Sports concussions, ADHD and strokes treated with same new brain tests
Windsor chiroprator Anthony Lemmo is treating brain injuries using non-invasive methods
Windsor, Ont. chiropractor Anthony Lemmo had been working with the Windsor Spitfires for about 10 years, when he decided he wanted to be able to treat hockey players' concussions better.
"While I was there, there were several concussions and head traumas — I just wanted to know if there was something else out there to help some of the players because there was only so much out there at the time."
Dr. Lemmo had heard that Pittsburg Penguins captain Sidney Crosby had seen Canadian Ted Carrick, a chiropractic neurology specialist who treated Crosby in 2012 for his concussions. Lemmo was immediately drawn to the new method for treating brain trauma, and became a certified functional neurologist through the Carrick Institute for Graduate Studies and the American College of Functional Neurology.
But Lemmo soon found out he could treat much more than just trauma — seeing stroke, dementia, and even ADHD patients.
"Once I was in the program I realized concussion is a very minute piece of the big puzzle, which is brain rehabilitation," he said.
Eyes are the window to the brain
At his clinic, Lemmo figures out what it is his patients want to achieve and uses diagnostic tests to track eye movement to determine the parts of the brain that need work.
"Depending on the speed, the trajectories, the starts the stops, vertical horizontal, rotation — all these eye movements are well-studied and mapped in the brain," he said. "We look for a weakness or a super strength or a hyper activity in those areas [of the brain]."
Patients wear a heavy goggle-like device on their heads and sit in a small room, while technician Diva Santoilli walks them through the steps. They track a red dot — which looks like a laser point on the wall — while she watches their eyes.
Through further consultation, Lemmo works to figure out what pathways in the brain he can stimulate to get his patients results.
'Like a miracle'
"At first I was definitely a little bit sceptical, I wasn't sure," said Heather Fry, whose son Jordon saw Lemmo two years ago.
Jordan was diagnosed with attention deficit hyperactivity disorder (ADHD) and his doctor had recommended he go on medication, which Heather did not want.
"He was hard to control... We never got invited to birthday parties," said Heather. "It was hurtful because I wanted him to be part of that and I knew that he could be."
Jordan saw Lemmo for a few weeks over the summer school break, and did a lot of prescribed work at home. His family saw dramatic results right away, but Heather was still unsure.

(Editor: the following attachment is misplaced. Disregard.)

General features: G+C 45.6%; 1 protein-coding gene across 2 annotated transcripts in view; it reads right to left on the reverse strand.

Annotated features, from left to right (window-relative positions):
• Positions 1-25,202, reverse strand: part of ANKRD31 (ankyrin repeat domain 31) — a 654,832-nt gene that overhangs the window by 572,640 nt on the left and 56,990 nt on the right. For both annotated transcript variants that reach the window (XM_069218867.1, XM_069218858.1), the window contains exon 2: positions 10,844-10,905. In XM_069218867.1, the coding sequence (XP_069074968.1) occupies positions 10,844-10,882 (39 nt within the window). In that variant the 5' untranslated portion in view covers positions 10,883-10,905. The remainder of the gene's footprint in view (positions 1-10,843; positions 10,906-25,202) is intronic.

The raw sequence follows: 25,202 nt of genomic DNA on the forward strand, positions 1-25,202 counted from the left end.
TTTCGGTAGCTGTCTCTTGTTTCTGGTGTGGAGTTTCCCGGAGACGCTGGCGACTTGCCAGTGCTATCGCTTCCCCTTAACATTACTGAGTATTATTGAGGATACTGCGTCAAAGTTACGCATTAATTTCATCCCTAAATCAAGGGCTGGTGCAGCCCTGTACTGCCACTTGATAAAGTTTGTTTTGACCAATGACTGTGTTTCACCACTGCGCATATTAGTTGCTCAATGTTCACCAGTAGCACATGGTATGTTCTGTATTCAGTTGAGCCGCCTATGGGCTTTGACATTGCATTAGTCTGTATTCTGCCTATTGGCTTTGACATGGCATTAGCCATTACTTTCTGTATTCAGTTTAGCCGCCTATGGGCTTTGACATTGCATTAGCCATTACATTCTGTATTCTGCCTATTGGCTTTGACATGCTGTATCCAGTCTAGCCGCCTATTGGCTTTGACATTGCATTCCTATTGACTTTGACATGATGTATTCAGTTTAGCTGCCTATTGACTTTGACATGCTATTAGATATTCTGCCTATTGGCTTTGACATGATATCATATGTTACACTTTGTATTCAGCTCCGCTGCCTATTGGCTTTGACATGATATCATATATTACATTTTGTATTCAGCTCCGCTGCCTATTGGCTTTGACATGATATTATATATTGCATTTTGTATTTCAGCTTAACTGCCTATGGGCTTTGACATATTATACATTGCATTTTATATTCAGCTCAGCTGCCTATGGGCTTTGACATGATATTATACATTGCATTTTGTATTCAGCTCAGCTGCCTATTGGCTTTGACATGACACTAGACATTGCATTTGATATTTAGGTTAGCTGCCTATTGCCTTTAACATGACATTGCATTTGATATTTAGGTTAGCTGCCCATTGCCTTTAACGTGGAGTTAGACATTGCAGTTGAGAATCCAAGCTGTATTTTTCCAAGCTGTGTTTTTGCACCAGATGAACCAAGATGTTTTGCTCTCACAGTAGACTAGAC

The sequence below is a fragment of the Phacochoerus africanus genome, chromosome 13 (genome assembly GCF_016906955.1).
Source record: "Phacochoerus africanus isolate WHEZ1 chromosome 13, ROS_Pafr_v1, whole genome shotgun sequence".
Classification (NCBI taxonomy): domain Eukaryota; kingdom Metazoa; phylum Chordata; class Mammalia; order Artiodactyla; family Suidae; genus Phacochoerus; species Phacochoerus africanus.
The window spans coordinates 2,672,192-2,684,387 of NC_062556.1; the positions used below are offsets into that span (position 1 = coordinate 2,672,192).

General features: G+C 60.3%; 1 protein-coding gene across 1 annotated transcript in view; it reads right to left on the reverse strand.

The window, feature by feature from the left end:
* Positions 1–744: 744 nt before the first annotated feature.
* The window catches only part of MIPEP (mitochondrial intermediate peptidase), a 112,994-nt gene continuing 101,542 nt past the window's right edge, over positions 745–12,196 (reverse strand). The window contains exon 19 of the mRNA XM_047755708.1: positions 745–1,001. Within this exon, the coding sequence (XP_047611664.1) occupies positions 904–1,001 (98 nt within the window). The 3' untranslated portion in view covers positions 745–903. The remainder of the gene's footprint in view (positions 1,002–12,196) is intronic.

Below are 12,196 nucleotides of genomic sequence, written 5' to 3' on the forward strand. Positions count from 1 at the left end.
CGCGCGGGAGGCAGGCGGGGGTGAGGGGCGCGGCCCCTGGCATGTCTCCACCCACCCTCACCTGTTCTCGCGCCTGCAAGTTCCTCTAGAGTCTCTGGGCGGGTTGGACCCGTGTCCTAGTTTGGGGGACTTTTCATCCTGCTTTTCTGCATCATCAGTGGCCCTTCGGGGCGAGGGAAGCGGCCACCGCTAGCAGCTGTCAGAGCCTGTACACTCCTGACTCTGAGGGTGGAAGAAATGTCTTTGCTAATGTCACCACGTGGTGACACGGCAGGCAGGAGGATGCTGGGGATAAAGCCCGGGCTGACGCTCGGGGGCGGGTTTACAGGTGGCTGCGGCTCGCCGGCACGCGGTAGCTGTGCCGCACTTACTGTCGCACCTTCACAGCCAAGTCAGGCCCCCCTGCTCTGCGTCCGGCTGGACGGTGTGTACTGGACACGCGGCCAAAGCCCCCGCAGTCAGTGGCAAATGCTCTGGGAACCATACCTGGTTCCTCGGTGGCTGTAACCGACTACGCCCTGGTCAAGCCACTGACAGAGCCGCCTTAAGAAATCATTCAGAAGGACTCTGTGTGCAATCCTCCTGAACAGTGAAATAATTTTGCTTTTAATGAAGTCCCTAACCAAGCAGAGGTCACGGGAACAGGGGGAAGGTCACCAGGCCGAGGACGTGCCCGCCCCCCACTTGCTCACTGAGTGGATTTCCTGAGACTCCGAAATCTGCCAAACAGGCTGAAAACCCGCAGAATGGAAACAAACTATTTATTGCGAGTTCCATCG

She didn't tell his teacher about the treatment Jordan was doing, and wanted to see if she noticed the change in her student.
"She called me and said 'I'm not understanding, he has ADHD? There's no way your child has ADHD.' Literally the words that came out of her mouth," said Heather. "I just breathed. My point of view as a mom, it was seriously like a miracle."
Two years later, Jordan is playing sports and music and also has a tonne of friends.
"My one friend he comes over almost every weekend," the 11-year-old was happy to report, patiently sitting by his mother's side for an interview.
"I started spreading the word because it's just something every parent should know," said Heather.
Non-surgical, no pills
What drew Heather to the treatment was the fact that Jordan would not be taking any medications.
"There's not a pill for neuroplasticity, it's very specific," said Lemmo.
Since he is treating specific areas of the brain, medicine doesn't work, he said. Instead what his patients do is very different— on a tablet device, Lemmo's patients do tests, which look very much like games, that he programs specifically for how he wants to stimulate the brain.
"A lot of the therapies we prescribe they have to go home and do these," said Lemmo, explaining that they can be tedious and repetitive.
Then, his patients come back for more diagnostics.
"If we don't see a change then I know that pathway might not work, so we'll try something else."
'Wild west' of treatments
The therapy that Lemmo is providing has been criticized, but mostly because there is not a lot of research evidence that shows that it works.
"There's not really a body of research for that, It's a bit of the wild west," said Dr. Anne Mclachlan, a neuropsychologist at Hôtel-Dieu Grace Healthcare. "It's not something discussed at brain injury conferences."
For Lemmo, he takes his cues from his patients.
"There's only one thing that I care about and that's results and if I'm getting them over and over that's all that I care about," he said. "When you're doing something that's so different you're going to hear skepticism."
Treatments not covered
Another issue for many interested in Lemmo's therapy is the cost. An initial appointment, which includes a full diagnostic assessment and consultation with Lemmo, costs nearly $600. Follow up appointments cost about $200.
He hopes in the future his treatments will be covered by the government, as the therapy becomes more mainstream.
"It doesn't matter how much money it would cost me I would do this again tomorrow to get these results," said Heather. "I wanted to help him however I could."
"I believe this is essential, what we do," said Lemmo. "And our patients would appreciate it too."